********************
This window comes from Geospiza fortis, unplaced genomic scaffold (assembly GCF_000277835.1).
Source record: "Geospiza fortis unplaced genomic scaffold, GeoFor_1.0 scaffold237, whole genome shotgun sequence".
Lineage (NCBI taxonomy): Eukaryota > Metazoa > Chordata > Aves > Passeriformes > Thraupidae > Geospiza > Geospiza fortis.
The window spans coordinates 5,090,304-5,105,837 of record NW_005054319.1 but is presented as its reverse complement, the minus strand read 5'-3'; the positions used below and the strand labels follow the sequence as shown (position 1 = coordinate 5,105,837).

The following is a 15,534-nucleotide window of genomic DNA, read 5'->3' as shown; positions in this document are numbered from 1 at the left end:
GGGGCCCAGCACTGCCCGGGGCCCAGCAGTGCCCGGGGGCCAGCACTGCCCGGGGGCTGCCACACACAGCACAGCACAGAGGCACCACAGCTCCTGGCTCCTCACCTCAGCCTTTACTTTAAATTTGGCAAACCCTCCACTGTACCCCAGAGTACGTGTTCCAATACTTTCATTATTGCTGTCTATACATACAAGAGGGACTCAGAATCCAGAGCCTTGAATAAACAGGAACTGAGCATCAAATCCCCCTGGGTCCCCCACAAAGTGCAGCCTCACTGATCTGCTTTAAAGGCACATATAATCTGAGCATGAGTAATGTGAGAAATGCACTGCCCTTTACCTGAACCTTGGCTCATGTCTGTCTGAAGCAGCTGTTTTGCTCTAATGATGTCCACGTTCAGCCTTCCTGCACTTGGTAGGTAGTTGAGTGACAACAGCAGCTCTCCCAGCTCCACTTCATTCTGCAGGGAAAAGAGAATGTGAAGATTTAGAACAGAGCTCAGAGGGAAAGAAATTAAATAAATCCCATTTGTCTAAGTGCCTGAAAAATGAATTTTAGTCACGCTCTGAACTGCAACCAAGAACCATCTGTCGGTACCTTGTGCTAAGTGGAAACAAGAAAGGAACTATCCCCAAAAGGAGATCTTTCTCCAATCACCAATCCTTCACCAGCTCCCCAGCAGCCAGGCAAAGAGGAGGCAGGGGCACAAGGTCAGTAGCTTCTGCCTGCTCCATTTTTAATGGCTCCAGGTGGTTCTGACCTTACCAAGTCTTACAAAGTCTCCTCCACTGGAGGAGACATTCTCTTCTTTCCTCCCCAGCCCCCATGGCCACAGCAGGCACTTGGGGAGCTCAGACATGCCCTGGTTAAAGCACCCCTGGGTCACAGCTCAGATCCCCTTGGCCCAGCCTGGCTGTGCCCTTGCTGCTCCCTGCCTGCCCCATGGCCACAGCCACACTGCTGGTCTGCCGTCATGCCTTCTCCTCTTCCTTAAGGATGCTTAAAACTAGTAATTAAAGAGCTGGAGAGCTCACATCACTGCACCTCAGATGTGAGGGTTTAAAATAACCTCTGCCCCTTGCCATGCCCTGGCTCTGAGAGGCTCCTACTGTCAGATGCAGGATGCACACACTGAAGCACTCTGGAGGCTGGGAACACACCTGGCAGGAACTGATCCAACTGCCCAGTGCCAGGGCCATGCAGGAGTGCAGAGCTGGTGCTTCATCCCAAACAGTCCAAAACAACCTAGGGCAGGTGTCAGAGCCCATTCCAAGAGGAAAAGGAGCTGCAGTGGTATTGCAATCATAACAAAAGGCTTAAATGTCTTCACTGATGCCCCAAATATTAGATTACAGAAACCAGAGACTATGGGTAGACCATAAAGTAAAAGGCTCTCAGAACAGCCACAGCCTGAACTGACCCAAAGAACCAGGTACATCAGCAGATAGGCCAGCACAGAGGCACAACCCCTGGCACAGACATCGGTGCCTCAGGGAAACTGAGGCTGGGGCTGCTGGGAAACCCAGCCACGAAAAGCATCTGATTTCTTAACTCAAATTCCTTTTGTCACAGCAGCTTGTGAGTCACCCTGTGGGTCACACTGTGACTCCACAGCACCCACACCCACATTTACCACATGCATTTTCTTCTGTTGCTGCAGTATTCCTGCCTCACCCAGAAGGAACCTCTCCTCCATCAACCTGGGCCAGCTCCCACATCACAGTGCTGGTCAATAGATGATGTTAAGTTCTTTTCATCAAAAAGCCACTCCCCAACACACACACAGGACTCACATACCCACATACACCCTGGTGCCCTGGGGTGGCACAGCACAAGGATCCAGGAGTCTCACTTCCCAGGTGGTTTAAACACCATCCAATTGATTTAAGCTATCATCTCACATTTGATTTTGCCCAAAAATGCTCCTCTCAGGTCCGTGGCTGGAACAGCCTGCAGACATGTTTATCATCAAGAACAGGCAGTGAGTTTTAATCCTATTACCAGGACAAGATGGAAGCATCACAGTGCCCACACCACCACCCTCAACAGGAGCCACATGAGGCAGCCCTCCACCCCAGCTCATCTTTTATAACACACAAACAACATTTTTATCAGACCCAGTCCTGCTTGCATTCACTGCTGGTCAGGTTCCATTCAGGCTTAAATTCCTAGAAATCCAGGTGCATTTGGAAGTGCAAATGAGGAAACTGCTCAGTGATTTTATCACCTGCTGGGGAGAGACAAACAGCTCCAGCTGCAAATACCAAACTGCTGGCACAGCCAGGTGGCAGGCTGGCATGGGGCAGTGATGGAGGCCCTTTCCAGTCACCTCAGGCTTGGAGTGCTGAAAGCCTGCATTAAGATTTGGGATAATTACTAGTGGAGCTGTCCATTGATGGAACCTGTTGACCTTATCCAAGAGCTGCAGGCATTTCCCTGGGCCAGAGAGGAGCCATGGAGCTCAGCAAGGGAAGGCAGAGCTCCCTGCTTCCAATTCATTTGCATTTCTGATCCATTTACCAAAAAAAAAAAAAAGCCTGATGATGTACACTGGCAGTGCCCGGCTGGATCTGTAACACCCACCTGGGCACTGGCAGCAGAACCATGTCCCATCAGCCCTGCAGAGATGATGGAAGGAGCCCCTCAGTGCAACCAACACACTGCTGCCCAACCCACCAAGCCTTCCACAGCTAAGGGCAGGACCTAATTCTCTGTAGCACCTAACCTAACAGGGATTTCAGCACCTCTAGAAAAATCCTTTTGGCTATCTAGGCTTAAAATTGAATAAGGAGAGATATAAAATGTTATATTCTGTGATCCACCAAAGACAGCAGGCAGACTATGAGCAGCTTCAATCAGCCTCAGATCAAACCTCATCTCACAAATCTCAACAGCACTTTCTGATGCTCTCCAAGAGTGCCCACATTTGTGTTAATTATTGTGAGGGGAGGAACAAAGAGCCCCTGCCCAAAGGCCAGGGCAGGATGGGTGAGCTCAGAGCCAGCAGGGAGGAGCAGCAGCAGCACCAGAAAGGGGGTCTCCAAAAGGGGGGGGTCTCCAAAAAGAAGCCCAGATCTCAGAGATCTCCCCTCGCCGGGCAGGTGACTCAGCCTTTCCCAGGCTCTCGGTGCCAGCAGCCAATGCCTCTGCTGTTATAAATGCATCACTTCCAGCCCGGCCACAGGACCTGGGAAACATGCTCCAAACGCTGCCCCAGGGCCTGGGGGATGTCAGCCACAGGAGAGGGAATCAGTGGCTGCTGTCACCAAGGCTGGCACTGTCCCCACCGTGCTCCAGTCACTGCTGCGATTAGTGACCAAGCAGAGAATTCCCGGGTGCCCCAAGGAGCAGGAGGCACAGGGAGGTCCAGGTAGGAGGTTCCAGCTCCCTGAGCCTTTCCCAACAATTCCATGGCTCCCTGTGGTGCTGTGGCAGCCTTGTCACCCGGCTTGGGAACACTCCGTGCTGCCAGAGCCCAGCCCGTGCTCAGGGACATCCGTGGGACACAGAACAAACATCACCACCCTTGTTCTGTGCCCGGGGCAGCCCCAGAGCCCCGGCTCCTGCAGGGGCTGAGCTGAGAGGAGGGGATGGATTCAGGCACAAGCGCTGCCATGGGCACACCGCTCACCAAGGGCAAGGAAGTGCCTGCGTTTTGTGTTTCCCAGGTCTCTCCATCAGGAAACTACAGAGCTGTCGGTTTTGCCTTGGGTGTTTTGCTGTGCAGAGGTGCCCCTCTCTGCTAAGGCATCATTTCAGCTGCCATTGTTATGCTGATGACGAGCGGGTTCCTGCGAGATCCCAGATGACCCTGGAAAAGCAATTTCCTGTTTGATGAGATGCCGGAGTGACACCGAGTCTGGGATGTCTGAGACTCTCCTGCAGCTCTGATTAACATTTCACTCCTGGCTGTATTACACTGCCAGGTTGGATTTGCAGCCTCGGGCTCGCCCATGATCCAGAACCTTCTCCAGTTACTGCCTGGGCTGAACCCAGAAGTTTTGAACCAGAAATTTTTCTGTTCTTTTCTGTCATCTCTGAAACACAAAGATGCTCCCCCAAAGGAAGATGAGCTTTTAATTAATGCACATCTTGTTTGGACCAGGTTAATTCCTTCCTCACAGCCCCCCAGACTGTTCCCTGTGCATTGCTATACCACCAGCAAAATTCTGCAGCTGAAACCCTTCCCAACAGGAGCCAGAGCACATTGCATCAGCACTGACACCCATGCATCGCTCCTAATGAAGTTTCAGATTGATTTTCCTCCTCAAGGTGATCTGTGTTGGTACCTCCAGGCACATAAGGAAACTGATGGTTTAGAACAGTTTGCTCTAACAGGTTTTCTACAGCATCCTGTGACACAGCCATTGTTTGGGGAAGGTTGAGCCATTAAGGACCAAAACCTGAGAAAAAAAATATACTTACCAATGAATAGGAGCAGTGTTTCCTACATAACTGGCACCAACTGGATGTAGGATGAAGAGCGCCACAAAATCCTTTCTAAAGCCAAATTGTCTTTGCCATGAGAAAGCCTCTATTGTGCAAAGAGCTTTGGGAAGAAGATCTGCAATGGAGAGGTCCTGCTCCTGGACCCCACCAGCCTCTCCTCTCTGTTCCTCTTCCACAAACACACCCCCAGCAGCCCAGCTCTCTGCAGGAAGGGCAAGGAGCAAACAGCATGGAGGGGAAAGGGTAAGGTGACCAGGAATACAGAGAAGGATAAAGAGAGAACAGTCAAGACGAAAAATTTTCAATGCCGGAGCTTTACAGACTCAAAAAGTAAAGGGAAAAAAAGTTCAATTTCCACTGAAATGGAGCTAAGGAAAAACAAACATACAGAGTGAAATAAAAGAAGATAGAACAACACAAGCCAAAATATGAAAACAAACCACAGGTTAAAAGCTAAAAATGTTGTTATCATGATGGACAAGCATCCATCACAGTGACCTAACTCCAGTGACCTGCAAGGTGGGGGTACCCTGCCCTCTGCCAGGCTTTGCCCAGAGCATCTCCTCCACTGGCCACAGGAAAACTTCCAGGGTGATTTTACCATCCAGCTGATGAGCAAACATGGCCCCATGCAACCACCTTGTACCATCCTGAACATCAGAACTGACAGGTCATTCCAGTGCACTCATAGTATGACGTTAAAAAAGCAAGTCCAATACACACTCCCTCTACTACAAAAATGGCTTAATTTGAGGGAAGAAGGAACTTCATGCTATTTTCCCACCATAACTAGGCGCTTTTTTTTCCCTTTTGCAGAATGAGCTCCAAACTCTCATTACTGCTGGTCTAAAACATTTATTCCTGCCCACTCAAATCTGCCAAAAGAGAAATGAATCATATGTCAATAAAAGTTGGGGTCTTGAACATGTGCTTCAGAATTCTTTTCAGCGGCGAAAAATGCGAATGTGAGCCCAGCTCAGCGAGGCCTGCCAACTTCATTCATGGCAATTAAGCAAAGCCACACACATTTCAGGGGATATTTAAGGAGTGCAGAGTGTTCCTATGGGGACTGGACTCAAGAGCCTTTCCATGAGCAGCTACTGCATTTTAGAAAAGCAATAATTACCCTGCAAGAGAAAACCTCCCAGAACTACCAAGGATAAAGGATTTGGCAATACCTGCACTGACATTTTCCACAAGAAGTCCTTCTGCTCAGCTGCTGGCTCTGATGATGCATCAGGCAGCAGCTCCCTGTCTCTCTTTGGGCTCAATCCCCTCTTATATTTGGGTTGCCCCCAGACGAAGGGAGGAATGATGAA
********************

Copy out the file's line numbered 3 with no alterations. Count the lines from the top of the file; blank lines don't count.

Lineage (NCBI taxonomy): Eukaryota > Metazoa > Chordata > Aves > Passeriformes > Thraupidae > Geospiza > Geospiza fortis.